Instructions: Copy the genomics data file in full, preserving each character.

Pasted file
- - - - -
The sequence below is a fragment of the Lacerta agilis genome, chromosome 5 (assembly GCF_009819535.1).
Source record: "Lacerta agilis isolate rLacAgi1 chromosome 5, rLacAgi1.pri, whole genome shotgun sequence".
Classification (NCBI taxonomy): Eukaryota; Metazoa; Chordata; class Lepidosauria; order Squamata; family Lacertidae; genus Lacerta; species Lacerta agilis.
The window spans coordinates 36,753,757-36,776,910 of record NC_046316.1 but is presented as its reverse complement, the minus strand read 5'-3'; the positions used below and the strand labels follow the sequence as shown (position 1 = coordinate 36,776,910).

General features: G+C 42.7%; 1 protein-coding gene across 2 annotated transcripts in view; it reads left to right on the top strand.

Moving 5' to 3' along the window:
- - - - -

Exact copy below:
The sequence below is a fragment of the Lacerta agilis genome, chromosome 5 (assembly GCF_009819535.1).
Source record: "Lacerta agilis isolate rLacAgi1 chromosome 5, rLacAgi1.pri, whole genome shotgun sequence".
Classification (NCBI taxonomy): Eukaryota; Metazoa; Chordata; class Lepidosauria; order Squamata; family Lacertidae; genus Lacerta; species Lacerta agilis.
The window spans coordinates 36,753,757-36,776,910 of record NC_046316.1 but is presented as its reverse complement, the minus strand read 5'-3'; the positions used below and the strand labels follow the sequence as shown (position 1 = coordinate 36,776,910).

General features: G+C 42.7%; 1 protein-coding gene across 2 annotated transcripts in view; it reads left to right on the top strand.

Moving 5' to 3' along the window: